Grounded (for now)

Published by GrahamLewis in the blog Reflections on My Golden River. Views: 131

I've talked here a few times about my lovebird companion, who we've had for seven-plus years. We've never clipped his wings, and let him out a few times a day to flex his wings. Usually he flies around a bit, checking things out, then settles onto his perch or someone's shoulder.

Last night I had him downstairs with me, in my writing area, in the fully finished quarter of our basement. I was writing, he was sitting on my shoulder, staring into space, meditating I think. Then I moved in a way he didn't like, and he took off intending, I presumed to perch on the door until he was sure I was being still again. I kept writing.

Suddenly I heard him "screaming" from the other room. The light had been off in there and he rarely ventures from light into darkness. I jumped up and turned on the light. He had managed to collide with a fly-catching apparatus that hangs from the ceiling, a circular piece of cardboard covered with flypaper. He was struggling to get free but the more he struggled the more caught he became. Sort of like the Tarpaper Baby in the Old Uncle Remus stories (I wonder how many of you catch the reference). The tube had quite a few feathers stuck to it.

I got him free and he sat on hand a moment, then launched himself into space, but fluttered to the floor. He had apparently lost enough feathers (likely some wing feathers) that he was off-balance and non-areonautical. I took him upstairs, put him into his cage, and called the university veterinary school emergency clinic. The emergency tech I talked with listened patiently, went through a litany of things to watch for, then laughed slightly. "This happens more than you might think." She told me to keep in in the cage a couple days to calm down, then go back to normal -- or as close as possible, since it will likely take a few months to re-grow the feathers.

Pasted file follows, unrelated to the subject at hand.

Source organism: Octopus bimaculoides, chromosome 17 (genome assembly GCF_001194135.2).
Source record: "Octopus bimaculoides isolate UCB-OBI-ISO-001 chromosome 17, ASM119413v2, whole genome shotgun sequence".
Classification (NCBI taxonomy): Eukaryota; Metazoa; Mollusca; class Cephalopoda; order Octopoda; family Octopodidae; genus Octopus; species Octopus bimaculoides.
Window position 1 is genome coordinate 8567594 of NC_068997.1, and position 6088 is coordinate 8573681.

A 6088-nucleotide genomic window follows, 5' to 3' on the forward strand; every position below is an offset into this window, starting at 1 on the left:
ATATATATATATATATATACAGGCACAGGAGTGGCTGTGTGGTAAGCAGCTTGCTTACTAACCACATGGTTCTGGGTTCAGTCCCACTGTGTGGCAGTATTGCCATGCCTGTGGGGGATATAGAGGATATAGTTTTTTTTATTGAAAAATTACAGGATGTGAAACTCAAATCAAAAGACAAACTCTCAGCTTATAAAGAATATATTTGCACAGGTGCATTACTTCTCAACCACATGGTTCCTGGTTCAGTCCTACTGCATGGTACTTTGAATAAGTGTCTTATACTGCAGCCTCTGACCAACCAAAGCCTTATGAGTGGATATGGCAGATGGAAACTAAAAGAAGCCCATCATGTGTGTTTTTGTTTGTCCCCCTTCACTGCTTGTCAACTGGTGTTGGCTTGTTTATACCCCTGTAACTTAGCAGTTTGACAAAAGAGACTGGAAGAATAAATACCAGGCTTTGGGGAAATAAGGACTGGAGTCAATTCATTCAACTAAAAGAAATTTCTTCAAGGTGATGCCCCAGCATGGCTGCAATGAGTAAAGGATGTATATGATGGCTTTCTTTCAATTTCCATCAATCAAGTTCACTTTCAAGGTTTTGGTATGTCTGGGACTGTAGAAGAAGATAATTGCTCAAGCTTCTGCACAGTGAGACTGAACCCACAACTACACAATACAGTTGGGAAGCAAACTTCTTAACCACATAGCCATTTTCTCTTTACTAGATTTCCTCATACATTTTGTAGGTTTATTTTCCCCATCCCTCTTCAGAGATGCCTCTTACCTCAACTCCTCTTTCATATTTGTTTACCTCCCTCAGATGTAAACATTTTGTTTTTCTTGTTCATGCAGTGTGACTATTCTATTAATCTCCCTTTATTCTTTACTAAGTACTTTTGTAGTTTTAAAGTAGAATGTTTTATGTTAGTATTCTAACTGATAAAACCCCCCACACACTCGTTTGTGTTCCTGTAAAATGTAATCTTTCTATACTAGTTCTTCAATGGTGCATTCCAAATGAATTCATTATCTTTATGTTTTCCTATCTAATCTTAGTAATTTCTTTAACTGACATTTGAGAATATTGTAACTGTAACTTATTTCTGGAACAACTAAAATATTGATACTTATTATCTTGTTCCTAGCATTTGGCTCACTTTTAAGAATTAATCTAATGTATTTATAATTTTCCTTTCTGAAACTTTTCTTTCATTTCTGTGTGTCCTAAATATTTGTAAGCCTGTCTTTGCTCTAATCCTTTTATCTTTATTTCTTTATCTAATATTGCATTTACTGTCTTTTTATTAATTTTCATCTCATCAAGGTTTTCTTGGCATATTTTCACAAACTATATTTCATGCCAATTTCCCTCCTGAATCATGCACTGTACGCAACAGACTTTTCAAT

All in all, I'm relieved. I recall seeing that old flycatcher hanging there, but never got around to removing it. And I know the stories about how easily and often these inquisitive little birds get into trouble, hence the fact that letting them have their wings is a calculated risk, balancing the enhanced health and fitness of making full use of the wings vs. the safety of keeping them under control.

I still think we made the right choice, and fully intend to let him fly freely again once he is able.
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